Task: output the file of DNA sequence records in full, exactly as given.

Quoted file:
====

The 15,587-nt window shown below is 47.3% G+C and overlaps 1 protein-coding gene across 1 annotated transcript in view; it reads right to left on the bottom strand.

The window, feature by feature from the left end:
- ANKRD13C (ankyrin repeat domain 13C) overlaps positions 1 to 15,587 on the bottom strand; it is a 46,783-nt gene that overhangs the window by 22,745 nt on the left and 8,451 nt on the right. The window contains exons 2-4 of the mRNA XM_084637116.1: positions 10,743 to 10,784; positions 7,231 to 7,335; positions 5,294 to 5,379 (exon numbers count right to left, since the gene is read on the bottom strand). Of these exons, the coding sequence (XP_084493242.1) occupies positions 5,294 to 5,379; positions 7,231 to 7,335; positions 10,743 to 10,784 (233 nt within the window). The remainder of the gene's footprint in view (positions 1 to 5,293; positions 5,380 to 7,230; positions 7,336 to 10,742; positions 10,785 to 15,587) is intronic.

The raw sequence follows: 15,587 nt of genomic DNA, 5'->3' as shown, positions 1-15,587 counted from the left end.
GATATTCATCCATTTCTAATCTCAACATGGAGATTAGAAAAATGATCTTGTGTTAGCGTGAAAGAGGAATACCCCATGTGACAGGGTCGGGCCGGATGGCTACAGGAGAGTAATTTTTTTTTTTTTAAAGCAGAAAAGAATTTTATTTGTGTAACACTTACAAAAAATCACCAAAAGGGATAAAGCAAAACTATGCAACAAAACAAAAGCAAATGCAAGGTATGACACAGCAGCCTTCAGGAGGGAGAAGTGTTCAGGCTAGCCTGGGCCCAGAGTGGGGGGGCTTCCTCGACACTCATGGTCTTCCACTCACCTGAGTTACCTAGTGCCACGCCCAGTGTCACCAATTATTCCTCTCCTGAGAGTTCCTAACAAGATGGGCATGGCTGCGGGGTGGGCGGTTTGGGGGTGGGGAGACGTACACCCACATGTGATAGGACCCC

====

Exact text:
The 15,587-nt window shown below is 47.3% G+C and overlaps 1 protein-coding gene across 1 annotated transcript in view; it reads right to left on the bottom strand.

The window, feature by feature from the left end:
- ANKRD13C (ankyrin repeat domain 13C) overlaps positions 1 to 15,587 on the bottom strand; it is a 46,783-nt gene that overhangs the window by 22,745 nt on the left and 8,451 nt on the right. The window contains exons 2-4 of the mRNA XM_084637116.1: positions 10,743 to 10,784; positions 7,231 to 7,335; positions 5,294 to 5,379 (exon numbers count right to left, since the gene is read on the bottom strand). Of these exons, the coding sequence (XP_084493242.1) occupies positions 5,294 to 5,379; positions 7,231 to 7,335; positions 10,743 to 10,784 (233 nt within the window). The remainder of the gene's footprint in view (positions 1 to 5,293; positions 5,380 to 7,230; positions 7,336 to 10,742; positions 10,785 to 15,587) is intronic.

The raw sequence follows: 15,587 nt of genomic DNA, 5'->3' as shown, positions 1-15,587 counted from the left end.
GATATTCATCCATTTCTAATCTCAACATGGAGATTAGAAAAATGATCTTGTGTTAGCGTGAAAGAGGAATACCCCATGTGACAGGGTCGGGCCGGATGGCTACAGGAGAGTAATTTTTTTTTTTTTAAAGCAGAAAAGAATTTTATTTGTGTAACACTTACAAAAAATCACCAAAAGGGATAAAGCAAAACTATGCAACAAAACAAAAGCAAATGCAAGGTATGACACAGCAGCCTTCAGGAGGGAGAAGTGTTCAGGCTAGCCTGGGCCCAGAGTGGGGGGGCTTCCTCGACACTCATGGTCTTCCACTCACCTGAGTTACCTAGTGCCACGCCCAGTGTCACCAATTATTCCTCTCCTGAGAGTTCCTAACAAGATGGGCATGGCTGCGGGGTGGGCGGTTTGGGGGTGGGGAGACGTACACCCACATGTGATAGGACCCC